Darkness was falling as Dieterling and I arrived at the base of the bridge.
“There’s one thing you need to know about Red Hand Vasquez,” Dieterling said. “Don’t ever call him that to his face.”
“Because it pisses him off.”
“And that’s a problem?” I brought our wheeler to near-halt, then parked it amongst a motley row of vehicles lining one side of the street. I dropped the stabilisers, the overheated turbine smelling like a hot gun barrel. “It’s not like we usually worry about the feelings of low-lives,” I said.
“No, but this time it might be best to err on the side of caution. Vasquez may not be the brightest star in the criminal firmament, but he’s got friends and a nice little line in extreme sadism. So be on your best behaviour.”
“I’ll give it my best shot.”
“Yeah—and do your best not to leave too much blood on the floor in the process, will you?”
We got out of the wheeler, both of us craning our necks to take in the bridge. I’d never seen it before today—this was my first time in the Demilitarised Zone, let alone Nueva Valparaiso—and it had looked absurdly large even when we’d been fifteen or twenty kilometres out of town. Swan had been sinking towards the horizon, bloated and red except for the hot glint near its heart, but there’d still been enough light to catch the bridge’s thread and occasionally pick out the tiny ascending and descending beads of elevators riding it to and from space. Even then I’d wondered if we were too late—if Reivich had already made it aboard one of the elevators—but Vasquez had assured us that the man we were hunting was still in town, simplifying his web of assets on Sky’s Edge and moving funds into long-term accounts.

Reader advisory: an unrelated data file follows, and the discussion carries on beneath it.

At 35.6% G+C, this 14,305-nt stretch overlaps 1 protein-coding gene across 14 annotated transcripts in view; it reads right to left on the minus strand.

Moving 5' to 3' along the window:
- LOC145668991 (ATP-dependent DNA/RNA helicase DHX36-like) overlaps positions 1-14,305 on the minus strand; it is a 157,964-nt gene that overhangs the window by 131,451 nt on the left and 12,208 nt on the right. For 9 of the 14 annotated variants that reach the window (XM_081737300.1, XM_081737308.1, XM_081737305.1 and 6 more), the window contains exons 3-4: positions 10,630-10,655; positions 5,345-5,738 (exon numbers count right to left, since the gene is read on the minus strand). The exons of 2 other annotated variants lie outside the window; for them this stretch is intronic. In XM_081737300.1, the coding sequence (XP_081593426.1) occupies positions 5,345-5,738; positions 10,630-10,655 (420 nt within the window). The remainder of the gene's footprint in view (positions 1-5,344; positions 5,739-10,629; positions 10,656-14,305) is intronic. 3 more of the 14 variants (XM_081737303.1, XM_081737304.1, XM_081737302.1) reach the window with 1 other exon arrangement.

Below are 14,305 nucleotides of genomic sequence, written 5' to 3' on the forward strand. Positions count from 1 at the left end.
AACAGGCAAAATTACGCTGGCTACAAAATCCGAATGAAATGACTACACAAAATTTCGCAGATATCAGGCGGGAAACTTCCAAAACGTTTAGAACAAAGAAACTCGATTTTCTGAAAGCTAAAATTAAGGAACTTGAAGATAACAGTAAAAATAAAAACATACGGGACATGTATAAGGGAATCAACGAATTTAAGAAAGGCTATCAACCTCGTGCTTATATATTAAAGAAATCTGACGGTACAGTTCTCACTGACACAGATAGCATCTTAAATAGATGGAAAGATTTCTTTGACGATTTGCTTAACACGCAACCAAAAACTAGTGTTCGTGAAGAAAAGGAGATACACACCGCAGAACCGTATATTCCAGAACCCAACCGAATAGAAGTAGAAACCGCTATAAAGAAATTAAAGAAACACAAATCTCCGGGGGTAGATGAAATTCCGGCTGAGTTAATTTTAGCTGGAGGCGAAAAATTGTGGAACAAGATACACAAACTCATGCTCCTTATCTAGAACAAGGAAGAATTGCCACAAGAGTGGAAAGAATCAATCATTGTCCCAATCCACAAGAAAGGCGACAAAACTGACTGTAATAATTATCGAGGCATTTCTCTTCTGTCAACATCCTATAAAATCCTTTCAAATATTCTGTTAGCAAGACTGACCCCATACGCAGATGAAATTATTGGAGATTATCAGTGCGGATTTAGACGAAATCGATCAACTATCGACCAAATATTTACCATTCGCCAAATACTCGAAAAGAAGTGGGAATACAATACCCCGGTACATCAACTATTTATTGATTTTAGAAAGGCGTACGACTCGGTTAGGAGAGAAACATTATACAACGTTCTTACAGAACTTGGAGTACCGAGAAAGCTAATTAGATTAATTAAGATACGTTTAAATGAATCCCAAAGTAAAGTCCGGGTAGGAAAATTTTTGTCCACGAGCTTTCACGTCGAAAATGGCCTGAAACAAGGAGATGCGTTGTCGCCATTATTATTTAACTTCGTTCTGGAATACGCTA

Dieterling strolled round to the back of our wheeler—with its overlapping armour segments the mono-wheeled car looked like a rolled-up armadillo—and popped open a tiny luggage compartment.
“Shit. Almost forgot the coats, bro.”
“Actually, I was sort of hoping you would.”
He threw me one. “Put it on and stop complaining.”
I slipped on the coat, easing it over the layers of clothing I already wore. The coat hems skimmed the street’s puddles of muddy rainwater, but that was the way aristocrats liked to wear them, as if daring others to tread on their coat-tails. Dieterling shrugged on his own coat and began tapping through the patterning options embossed around the sleeve, frowning in distaste at each sartorial offering. “No. No . . . No. Christ no. No again. And this won’t do either.”
I reached over and thumbed one of the tabs. “There. You look stunning. Now shut up and pass me the gun.”
I’d already selected a shade of pearl for my own coat, a colour which I hoped would provide a low-contrast background for the gun. Dieterling retrieved the little weapon from a jacket pocket and offered it to me, just as if he were passing me a packet of cigarettes.
The gun was tiny and semi-translucent, a haze of tiny components visible beneath its smooth, lucite surfaces.